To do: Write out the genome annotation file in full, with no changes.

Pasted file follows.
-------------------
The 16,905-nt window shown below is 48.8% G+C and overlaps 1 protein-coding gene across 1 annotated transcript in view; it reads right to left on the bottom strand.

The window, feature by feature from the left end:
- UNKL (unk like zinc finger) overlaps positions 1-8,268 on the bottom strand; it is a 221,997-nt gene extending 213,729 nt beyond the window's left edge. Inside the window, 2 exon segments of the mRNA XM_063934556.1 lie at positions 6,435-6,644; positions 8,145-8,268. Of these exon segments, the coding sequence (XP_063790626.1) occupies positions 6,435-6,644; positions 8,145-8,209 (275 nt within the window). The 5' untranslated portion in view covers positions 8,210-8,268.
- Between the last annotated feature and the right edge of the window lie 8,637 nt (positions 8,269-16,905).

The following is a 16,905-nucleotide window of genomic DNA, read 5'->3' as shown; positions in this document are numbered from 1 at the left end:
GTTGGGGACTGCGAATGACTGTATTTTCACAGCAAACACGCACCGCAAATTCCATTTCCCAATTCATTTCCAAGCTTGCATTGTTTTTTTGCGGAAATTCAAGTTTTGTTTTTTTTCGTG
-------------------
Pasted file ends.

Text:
The 16,905-nt window shown below is 48.8% G+C and overlaps 1 protein-coding gene across 1 annotated transcript in view; it reads right to left on the bottom strand.

The window, feature by feature from the left end:
- UNKL (unk like zinc finger) overlaps positions 1-8,268 on the bottom strand; it is a 221,997-nt gene extending 213,729 nt beyond the window's left edge. Inside the window, 2 exon segments of the mRNA XM_063934556.1 lie at positions 6,435-6,644; positions 8,145-8,268. Of these exon segments, the coding sequence (XP_063790626.1) occupies positions 6,435-6,644; positions 8,145-8,209 (275 nt within the window). The 5' untranslated portion in view covers positions 8,210-8,268.
- Between the last annotated feature and the right edge of the window lie 8,637 nt (positions 8,269-16,905).

The following is a 16,905-nucleotide window of genomic DNA, read 5'->3' as shown; positions in this document are numbered from 1 at the left end:
GTTGGGGACTGCGAATGACTGTATTTTCACAGCAAACACGCACCGCAAATTCCATTTCCCAATTCATTTCCAAGCTTGCATTGTTTTTTTGCGGAAATTCAAGTTTTGTTTTTTTTCGTG